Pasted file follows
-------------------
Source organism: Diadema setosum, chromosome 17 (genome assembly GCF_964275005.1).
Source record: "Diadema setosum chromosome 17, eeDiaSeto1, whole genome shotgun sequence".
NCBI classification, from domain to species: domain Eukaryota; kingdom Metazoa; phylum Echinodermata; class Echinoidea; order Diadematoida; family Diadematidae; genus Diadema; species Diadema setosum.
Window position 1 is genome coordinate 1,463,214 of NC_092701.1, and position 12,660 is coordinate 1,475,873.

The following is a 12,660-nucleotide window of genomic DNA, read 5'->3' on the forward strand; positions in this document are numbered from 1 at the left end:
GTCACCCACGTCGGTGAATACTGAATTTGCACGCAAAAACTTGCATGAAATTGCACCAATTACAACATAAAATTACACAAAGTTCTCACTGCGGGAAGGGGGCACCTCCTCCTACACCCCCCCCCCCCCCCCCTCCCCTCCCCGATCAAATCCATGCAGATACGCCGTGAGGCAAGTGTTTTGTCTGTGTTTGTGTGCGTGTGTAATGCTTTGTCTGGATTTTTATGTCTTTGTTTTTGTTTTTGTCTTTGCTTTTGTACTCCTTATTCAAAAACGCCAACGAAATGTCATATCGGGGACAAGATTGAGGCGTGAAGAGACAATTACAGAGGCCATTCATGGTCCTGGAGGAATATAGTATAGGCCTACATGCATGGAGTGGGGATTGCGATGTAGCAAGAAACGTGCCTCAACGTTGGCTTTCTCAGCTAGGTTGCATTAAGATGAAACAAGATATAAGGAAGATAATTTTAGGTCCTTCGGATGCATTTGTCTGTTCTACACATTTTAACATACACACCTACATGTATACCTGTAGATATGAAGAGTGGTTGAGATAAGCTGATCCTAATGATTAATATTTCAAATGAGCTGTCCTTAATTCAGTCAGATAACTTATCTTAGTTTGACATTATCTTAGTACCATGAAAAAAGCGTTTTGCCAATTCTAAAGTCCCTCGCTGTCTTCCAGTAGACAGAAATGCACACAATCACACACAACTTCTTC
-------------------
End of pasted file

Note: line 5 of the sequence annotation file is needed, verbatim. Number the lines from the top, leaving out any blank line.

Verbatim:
The following is a 12,660-nucleotide window of genomic DNA, read 5'->3' on the forward strand; positions in this document are numbered from 1 at the left end: